On the liqueur front, following the successful introduction of Red Stag Black Cherry, Jim Beam is introducing two new flavors: Red Stag Honey Tea and Red Stag Spiced.

Review: Glenfarclas 175th Anniversary

Tuesday, May 31st, 2011

Glenfarclas 175th Anniversary, 43%, £80

First things first — congratulations to the Grants of Glenfarclas on attaining their 175th anniversary. To celebrate, they have vatted together a cask from 1952 with one each from the following five decades — and released it at an exceptionally reasonable price! The nose has a lift of struck match immediately followed by cedar, pomegranate, blackberry jam, and Seville orange. There’s a thick caramel toffee sweetness to the palate alongside the classic ’Farclas depth where dried, but sweet, fruits repose. Recommended. –Dave Broom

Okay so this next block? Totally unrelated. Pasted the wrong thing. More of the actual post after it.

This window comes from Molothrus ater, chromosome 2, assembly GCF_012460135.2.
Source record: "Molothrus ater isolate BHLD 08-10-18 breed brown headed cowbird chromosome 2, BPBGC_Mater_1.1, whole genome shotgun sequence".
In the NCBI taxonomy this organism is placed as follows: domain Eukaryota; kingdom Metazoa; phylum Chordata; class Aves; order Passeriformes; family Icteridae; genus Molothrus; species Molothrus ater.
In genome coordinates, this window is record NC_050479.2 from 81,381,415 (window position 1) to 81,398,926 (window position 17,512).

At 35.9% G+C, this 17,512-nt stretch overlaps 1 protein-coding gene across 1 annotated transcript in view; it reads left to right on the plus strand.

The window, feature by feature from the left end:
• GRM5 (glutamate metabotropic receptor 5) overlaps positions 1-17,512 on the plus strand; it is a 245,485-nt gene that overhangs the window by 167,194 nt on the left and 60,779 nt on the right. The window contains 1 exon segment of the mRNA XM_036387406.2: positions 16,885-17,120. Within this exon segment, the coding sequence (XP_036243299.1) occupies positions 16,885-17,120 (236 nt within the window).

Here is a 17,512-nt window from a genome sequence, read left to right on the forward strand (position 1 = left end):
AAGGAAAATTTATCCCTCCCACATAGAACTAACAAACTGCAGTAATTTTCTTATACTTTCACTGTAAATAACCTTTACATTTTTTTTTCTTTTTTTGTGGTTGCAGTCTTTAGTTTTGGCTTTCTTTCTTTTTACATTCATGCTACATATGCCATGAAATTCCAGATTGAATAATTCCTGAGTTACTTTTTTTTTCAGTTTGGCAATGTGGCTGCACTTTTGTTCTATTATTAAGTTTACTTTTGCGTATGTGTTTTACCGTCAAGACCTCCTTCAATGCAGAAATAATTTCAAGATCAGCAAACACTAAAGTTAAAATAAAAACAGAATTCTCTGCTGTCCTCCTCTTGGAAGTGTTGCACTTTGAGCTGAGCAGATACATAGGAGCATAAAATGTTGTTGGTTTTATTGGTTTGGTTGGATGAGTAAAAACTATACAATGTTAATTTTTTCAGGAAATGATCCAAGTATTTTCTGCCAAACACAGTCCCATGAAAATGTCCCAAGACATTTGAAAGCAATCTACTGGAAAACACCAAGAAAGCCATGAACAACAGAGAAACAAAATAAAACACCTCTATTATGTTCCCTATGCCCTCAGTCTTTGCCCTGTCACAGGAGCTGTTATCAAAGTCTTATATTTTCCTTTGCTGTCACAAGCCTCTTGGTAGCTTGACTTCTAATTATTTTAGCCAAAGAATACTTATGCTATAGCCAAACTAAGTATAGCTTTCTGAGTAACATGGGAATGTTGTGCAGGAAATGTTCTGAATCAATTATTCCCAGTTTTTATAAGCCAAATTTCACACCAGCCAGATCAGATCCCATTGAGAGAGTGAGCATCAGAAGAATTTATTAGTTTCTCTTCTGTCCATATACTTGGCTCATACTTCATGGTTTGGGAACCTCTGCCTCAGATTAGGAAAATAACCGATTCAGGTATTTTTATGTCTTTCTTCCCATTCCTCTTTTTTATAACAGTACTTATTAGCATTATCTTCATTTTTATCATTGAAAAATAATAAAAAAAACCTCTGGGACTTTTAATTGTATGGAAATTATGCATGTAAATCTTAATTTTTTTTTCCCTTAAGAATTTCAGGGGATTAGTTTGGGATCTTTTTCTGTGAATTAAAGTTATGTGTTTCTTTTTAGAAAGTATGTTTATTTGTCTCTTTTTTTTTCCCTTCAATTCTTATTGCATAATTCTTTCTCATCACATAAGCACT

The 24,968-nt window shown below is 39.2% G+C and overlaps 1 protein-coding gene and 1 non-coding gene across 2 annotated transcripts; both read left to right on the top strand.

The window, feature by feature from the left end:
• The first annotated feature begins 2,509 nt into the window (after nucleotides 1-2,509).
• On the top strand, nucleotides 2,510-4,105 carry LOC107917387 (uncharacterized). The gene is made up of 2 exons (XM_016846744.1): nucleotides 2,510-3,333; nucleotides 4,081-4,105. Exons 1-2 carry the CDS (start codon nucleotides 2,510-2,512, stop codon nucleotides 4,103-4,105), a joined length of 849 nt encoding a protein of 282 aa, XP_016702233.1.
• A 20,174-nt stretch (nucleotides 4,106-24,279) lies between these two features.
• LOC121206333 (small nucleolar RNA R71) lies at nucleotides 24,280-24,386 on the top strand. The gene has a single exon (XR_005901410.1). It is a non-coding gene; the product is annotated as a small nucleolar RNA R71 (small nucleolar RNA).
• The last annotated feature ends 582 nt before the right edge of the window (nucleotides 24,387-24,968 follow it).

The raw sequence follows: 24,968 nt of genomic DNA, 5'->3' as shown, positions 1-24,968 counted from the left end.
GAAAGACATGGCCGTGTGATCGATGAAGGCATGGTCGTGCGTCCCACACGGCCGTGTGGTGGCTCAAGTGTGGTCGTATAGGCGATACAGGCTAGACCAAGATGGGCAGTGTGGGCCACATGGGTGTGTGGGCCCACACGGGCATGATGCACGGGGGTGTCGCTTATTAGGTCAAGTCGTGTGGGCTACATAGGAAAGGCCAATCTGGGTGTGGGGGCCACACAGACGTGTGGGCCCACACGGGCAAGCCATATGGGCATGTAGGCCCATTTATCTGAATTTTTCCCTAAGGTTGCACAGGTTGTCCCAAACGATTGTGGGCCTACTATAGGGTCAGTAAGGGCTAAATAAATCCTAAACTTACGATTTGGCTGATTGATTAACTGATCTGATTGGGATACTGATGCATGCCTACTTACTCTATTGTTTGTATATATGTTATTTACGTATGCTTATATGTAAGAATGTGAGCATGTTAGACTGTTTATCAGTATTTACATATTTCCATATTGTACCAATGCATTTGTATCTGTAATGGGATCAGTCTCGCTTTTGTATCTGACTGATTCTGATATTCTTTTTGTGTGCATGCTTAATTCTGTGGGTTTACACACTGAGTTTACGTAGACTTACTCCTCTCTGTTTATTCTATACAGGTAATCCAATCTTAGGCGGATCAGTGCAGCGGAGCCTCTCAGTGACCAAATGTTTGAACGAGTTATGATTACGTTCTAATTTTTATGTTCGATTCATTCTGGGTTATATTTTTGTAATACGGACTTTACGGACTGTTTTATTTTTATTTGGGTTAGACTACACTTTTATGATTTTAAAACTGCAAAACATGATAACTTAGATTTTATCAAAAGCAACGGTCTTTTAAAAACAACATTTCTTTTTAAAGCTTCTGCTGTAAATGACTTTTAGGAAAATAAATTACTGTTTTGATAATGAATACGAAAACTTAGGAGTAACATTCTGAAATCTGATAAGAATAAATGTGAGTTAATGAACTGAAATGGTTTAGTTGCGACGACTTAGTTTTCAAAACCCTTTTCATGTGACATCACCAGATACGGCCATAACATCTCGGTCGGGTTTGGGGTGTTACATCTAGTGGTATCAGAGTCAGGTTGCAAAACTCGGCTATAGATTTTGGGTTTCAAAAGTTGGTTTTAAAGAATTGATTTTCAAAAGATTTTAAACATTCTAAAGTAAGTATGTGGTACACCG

Advanced Malt Advocate magazine rating: 91

Malt Advocate Whisky Awards “Top Ten New Whiskies”

Monday, February 28th, 2011

There were many great whiskies released in 2010, and it’s good to know that (in an era of rapidly increasing prices) several of them are less than $100. Eight of the whiskies below were rated “Classic” status (95 points or higher); two more just missed it, with ratings of 94. Here they are, listed alphabetically:

Buffalo Trace Experimental Collection, 1995 Vintage, “American Oak Chips Seasoned,” 45%, $47/375ml
Surprisingly light and fresh for a 15 year old whiskey. Crisply spiced, with hints of dried fruit, kissed with light honey and a wisp of smoke. Balanced and clean throughout, and very drinkable.

Compass Box Flaming Heart (10th Anniversary bottling), 48.9%, $105
A marriage of seven different whiskies from three distilling regions (Highland, Islay, and Island) aged in both American and French oak casks. It demonstrates the advantage of marrying whiskies from more than one distillery. More smoke and tar on the palate than the nose, yet always in balance. Well played!